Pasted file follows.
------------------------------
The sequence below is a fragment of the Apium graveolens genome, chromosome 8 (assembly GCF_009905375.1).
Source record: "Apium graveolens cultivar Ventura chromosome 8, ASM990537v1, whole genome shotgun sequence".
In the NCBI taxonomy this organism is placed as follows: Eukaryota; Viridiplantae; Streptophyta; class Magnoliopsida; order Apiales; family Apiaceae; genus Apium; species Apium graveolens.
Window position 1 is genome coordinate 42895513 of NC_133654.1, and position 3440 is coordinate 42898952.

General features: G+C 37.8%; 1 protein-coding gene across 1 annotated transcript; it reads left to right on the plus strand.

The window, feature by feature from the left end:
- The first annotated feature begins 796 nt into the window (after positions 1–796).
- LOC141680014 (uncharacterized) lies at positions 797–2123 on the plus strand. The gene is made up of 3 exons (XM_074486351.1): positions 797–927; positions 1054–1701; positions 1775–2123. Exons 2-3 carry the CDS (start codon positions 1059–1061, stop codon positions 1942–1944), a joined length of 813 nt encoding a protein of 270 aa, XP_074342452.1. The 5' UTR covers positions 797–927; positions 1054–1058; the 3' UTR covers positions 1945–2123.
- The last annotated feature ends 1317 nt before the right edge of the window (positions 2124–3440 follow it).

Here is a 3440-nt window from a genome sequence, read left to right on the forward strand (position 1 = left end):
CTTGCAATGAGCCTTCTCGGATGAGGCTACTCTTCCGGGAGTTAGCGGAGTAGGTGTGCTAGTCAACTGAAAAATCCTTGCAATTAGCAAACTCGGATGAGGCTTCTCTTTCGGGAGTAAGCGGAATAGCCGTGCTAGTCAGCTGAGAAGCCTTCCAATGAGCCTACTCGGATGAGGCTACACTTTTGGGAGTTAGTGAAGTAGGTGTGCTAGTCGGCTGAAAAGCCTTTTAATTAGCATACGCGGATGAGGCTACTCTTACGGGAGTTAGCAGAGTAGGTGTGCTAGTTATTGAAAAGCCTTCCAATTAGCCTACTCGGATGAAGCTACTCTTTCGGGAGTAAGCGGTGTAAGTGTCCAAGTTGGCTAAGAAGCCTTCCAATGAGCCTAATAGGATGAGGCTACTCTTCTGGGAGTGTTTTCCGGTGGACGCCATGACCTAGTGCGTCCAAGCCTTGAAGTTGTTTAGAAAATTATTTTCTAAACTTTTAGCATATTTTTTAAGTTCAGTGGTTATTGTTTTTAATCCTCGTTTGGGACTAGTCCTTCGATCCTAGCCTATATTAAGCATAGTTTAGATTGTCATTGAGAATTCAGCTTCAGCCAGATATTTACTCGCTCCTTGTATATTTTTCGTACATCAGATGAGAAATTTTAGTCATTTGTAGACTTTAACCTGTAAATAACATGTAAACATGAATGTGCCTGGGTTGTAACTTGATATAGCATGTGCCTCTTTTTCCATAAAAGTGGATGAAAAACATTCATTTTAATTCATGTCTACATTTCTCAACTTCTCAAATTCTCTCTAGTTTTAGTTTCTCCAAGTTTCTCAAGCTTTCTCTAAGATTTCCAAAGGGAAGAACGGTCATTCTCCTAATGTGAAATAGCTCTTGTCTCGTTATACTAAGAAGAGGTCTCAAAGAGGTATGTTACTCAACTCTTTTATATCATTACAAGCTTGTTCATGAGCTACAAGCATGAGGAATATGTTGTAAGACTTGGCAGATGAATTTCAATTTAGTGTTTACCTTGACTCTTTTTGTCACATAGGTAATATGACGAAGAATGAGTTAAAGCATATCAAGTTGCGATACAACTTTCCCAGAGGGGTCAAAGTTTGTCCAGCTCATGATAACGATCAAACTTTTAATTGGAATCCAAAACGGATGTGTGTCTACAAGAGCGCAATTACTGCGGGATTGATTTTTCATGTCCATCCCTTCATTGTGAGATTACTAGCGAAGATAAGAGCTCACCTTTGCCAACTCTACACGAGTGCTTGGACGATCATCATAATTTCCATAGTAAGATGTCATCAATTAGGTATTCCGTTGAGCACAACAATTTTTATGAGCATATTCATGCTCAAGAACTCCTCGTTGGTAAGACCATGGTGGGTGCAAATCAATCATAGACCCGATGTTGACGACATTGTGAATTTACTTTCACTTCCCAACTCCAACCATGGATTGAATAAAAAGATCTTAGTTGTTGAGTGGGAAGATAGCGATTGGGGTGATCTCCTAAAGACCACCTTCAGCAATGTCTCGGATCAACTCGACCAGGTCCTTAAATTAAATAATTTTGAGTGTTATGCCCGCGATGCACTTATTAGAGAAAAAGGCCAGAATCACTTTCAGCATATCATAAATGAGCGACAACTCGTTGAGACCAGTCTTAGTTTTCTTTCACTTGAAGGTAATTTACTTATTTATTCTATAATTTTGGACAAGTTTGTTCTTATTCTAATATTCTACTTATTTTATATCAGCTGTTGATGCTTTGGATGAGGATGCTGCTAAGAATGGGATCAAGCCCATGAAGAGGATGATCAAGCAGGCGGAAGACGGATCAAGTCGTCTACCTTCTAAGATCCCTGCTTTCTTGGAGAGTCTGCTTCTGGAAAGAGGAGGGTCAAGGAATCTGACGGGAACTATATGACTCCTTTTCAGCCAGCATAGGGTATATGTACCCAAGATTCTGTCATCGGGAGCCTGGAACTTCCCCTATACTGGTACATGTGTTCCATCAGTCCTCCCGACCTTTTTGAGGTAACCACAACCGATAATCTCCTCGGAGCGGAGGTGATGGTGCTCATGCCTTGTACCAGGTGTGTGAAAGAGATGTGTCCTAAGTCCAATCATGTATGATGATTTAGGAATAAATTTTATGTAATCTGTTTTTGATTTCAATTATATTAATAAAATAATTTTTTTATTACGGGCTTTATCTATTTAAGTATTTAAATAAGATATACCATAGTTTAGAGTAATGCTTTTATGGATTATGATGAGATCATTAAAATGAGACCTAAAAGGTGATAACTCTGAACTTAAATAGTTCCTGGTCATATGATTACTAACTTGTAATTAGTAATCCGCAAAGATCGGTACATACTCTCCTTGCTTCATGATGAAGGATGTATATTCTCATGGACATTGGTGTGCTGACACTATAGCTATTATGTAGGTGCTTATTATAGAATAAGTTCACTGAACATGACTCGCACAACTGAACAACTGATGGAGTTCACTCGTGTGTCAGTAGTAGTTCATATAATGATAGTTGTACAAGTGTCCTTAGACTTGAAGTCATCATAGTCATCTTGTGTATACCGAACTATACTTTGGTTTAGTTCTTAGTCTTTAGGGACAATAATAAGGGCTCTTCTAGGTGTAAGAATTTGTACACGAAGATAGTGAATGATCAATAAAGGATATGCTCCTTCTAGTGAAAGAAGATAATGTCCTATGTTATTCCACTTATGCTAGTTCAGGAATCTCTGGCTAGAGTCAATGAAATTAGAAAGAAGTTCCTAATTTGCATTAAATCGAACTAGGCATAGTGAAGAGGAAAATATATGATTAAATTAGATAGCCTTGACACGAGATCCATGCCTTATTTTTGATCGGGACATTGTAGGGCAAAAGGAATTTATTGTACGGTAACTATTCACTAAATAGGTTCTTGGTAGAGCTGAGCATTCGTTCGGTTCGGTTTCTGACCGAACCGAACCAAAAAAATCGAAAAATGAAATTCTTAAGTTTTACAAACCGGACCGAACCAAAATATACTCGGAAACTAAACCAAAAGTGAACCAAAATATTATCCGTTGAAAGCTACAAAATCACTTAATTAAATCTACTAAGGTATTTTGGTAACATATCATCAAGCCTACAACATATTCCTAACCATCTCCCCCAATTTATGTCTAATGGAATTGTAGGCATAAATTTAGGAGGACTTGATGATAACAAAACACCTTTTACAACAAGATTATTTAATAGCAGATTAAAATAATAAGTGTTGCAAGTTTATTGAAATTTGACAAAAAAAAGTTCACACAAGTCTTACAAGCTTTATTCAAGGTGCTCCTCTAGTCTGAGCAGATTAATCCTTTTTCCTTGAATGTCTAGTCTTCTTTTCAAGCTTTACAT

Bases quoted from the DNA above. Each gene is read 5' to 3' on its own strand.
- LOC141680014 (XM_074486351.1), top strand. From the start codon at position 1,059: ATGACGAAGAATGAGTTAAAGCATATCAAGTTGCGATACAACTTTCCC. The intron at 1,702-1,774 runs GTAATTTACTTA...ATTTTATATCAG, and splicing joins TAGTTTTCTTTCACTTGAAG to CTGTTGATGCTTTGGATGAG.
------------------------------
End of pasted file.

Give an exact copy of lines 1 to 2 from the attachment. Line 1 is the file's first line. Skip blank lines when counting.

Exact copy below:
The sequence below is a fragment of the Apium graveolens genome, chromosome 8 (assembly GCF_009905375.1).
Source record: "Apium graveolens cultivar Ventura chromosome 8, ASM990537v1, whole genome shotgun sequence".